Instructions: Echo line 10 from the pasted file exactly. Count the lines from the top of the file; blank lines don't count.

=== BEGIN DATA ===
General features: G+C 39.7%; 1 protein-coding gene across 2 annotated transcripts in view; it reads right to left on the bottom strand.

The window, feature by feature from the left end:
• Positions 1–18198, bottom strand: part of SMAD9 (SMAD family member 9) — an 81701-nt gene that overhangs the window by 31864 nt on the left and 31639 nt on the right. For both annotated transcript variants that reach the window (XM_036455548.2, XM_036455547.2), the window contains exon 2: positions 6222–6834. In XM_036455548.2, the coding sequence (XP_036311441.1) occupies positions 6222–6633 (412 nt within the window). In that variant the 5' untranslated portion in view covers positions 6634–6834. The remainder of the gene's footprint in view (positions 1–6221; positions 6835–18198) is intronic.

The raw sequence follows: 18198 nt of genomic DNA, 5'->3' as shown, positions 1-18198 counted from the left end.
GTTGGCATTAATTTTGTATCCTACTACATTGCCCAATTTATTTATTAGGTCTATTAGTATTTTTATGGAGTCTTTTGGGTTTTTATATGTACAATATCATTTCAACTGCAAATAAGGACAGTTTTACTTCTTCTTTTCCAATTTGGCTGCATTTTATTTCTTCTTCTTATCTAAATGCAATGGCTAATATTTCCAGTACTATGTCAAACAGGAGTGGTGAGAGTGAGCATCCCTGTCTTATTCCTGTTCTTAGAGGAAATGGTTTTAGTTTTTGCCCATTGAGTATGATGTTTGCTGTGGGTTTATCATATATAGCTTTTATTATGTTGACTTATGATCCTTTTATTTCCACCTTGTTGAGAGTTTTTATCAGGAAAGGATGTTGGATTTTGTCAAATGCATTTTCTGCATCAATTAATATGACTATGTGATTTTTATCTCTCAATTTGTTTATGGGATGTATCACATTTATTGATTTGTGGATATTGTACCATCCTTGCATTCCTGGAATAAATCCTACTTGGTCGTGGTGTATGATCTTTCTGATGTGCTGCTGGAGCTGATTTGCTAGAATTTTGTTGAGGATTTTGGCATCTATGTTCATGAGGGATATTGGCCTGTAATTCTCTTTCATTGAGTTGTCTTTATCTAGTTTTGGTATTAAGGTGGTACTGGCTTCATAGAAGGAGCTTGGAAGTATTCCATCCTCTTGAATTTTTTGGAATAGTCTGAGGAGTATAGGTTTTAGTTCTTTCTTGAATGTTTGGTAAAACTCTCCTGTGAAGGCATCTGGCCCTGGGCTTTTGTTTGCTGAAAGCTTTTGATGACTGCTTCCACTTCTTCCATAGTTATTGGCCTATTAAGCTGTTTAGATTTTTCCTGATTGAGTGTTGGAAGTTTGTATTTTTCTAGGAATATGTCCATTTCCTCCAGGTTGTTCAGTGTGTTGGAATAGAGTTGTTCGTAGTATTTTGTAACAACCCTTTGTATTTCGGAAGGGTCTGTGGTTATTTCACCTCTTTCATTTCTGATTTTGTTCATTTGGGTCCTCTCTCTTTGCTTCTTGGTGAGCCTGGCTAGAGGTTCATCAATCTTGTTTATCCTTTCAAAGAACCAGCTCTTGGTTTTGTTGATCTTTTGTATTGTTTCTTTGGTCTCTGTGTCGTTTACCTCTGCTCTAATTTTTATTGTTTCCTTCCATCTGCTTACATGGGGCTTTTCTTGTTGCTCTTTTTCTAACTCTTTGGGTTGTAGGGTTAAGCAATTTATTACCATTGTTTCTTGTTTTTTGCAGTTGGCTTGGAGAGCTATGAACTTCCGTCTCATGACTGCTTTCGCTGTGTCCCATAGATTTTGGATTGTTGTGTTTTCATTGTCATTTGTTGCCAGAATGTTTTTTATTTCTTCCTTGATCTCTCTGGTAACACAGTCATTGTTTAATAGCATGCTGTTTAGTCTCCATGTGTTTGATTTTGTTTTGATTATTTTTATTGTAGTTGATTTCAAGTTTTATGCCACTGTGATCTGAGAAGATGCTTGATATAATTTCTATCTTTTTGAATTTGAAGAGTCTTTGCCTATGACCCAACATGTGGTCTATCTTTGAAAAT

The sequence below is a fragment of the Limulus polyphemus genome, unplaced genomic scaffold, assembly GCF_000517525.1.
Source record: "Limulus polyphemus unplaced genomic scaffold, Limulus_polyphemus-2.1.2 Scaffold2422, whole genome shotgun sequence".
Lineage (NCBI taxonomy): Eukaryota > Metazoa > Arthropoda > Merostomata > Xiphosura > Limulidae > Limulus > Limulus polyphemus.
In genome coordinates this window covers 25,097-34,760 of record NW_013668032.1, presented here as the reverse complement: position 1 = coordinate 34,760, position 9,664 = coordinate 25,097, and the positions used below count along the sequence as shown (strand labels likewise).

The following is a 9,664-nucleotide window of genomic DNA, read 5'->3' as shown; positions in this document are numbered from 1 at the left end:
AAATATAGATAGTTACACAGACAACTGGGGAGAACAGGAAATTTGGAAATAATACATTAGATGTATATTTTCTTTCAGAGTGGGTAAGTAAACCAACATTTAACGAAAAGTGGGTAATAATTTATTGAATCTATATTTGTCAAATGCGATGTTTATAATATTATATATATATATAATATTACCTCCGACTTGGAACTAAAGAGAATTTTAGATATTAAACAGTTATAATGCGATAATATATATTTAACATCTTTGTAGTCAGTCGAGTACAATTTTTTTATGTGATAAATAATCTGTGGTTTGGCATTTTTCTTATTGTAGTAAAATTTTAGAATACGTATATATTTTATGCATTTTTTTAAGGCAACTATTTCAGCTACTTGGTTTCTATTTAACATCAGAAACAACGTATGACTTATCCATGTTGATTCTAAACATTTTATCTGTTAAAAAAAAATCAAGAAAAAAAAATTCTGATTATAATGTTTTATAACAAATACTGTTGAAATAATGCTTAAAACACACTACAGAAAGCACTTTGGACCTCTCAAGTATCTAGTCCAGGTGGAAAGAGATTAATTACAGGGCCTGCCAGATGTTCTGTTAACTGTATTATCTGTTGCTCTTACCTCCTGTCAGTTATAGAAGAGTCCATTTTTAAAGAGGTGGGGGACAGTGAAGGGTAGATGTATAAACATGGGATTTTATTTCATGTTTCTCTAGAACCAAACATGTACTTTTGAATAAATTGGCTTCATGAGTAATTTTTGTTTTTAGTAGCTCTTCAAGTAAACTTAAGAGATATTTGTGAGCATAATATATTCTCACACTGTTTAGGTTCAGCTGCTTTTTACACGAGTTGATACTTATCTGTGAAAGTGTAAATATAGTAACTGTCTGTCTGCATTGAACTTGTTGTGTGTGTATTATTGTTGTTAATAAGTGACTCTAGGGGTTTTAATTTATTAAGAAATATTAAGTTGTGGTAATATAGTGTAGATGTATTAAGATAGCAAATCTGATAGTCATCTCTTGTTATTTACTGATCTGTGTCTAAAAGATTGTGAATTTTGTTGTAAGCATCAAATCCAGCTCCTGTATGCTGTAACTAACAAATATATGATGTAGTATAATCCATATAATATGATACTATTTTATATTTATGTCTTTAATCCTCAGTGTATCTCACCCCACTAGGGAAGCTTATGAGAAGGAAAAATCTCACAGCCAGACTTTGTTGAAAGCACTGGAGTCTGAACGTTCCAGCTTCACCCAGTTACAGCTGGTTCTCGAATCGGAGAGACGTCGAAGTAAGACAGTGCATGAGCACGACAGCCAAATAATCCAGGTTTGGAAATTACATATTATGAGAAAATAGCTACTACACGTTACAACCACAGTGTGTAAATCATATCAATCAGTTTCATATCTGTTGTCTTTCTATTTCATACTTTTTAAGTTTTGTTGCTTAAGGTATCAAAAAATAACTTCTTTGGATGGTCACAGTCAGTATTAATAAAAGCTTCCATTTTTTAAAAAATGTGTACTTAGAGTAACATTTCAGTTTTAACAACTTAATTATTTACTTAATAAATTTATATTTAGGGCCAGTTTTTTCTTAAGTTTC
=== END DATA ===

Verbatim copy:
The following is a 9,664-nucleotide window of genomic DNA, read 5'->3' as shown; positions in this document are numbered from 1 at the left end: